AT&T is again turning to experimental technology to help restore cellular connectivity in Puerto Rico.
The telecom giant previously partnered with Project Loon to deploy the Google affiliate’s balloon-mounted antennas over the storm-ravaged territory, and this week, the company detailed the successful use of a drone-mounted cell site.
The Flying COW — or “cell on wings” — is a small helicopter that lifts an LTE cell site 200 feet above the ground to provide data, voice and text services for up to 40 square miles. AT&T officials said that the system is the first drone-mounted site to restore connections after a disaster.
The company added that the drone could help bolster the FirstNet first responder network in coming years. AT&T is the federal contractor for the system, and state and industry officials have questioned how it plans to maintain wireless connections if infrastructure is damaged by a natural disaster.
“Exploring the capabilities of this technology in wake of Hurricane Maria’s devastation will help temporarily restore connectivity and assess how first responders can use the drone in the future,” the company wrote in a blog post.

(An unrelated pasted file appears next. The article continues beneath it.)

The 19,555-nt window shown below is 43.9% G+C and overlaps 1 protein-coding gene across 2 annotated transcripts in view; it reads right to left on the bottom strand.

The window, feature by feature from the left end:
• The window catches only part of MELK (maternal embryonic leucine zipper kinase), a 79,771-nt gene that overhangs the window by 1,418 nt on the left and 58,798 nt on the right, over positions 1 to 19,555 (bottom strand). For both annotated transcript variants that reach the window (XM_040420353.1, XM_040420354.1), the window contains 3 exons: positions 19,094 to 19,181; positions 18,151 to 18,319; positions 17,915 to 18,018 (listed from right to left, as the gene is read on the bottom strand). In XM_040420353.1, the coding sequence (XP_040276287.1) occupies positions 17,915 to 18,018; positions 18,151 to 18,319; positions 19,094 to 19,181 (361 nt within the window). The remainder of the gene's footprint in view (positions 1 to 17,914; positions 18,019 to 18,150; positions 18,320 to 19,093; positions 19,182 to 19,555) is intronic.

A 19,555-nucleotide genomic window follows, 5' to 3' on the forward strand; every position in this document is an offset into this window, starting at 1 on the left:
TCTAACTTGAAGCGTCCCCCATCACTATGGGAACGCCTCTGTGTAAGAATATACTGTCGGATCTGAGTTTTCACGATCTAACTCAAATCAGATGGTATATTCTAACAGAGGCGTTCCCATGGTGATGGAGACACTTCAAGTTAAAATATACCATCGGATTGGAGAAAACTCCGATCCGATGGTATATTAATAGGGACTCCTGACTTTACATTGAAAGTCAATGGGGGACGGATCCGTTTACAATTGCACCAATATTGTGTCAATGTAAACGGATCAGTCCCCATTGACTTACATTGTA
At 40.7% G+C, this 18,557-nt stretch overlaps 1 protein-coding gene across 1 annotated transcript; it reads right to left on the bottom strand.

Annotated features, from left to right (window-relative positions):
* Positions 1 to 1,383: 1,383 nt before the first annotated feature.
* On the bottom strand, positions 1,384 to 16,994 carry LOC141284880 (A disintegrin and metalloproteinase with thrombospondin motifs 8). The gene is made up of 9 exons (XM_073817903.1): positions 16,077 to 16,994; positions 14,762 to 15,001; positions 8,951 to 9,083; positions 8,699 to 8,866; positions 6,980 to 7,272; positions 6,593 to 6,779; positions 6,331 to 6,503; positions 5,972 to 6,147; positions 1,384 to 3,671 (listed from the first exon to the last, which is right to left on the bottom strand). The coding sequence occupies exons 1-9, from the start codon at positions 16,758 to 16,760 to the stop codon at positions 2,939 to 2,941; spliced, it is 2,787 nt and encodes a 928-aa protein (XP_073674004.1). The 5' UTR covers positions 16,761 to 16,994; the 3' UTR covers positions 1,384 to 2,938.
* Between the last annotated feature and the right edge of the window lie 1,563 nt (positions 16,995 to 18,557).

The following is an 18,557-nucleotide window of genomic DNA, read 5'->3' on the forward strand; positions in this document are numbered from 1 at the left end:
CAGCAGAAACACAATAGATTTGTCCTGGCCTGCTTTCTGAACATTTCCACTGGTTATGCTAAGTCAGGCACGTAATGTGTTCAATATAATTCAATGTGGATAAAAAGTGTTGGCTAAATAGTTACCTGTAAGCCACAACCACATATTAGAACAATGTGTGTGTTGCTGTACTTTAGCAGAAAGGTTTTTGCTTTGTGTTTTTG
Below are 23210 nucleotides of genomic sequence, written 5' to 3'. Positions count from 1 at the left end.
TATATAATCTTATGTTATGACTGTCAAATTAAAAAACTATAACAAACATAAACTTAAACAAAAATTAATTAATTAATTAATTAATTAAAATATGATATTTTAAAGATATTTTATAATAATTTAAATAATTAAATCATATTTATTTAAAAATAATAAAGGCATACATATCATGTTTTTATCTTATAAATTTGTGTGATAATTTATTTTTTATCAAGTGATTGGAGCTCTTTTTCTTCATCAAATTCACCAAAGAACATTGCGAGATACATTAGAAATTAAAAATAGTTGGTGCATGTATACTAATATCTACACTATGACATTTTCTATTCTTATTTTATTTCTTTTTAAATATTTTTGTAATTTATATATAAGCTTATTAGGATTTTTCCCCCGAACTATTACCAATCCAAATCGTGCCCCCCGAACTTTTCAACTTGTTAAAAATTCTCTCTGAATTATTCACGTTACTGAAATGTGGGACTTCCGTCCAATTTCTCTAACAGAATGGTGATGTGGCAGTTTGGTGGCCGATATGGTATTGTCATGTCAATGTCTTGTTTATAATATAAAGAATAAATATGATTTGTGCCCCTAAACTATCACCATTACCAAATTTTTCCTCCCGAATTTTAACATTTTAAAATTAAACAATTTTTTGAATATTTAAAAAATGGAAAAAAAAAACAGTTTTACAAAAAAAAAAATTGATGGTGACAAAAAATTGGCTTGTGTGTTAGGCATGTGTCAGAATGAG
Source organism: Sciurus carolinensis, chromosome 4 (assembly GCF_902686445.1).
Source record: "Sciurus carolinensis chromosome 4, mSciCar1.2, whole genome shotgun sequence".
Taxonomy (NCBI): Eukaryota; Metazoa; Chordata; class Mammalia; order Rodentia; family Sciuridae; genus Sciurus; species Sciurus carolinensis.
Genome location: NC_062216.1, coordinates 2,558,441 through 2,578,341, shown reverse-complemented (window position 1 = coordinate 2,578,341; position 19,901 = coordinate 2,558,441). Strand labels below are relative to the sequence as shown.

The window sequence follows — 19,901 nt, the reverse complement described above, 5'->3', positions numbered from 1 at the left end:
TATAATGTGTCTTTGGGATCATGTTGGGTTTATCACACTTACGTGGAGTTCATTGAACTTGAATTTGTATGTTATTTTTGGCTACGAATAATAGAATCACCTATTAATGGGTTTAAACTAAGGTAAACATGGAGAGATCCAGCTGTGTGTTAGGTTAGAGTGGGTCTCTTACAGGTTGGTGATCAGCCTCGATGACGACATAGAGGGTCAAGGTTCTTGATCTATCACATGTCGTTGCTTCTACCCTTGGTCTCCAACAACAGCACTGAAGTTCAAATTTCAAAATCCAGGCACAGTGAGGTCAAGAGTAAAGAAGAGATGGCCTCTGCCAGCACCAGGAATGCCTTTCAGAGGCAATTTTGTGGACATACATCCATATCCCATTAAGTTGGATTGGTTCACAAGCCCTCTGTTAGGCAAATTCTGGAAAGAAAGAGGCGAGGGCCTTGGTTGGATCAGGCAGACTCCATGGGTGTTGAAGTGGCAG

The hurricane effectively wiped out communications in Puerto Rico and the U.S. Virgin Islands in late September, and most cell sites remained out of commission for weeks afterward. AT&T wrote that as of Monday, nearly 70 percent of Puerto Rico’s population is again connected.
The Flying COW was initially deployed near San Juan but the company expects to move it elsewhere, including the Manati Coliseum’s military hospital, in coming days.
Filed Under: Infrastructure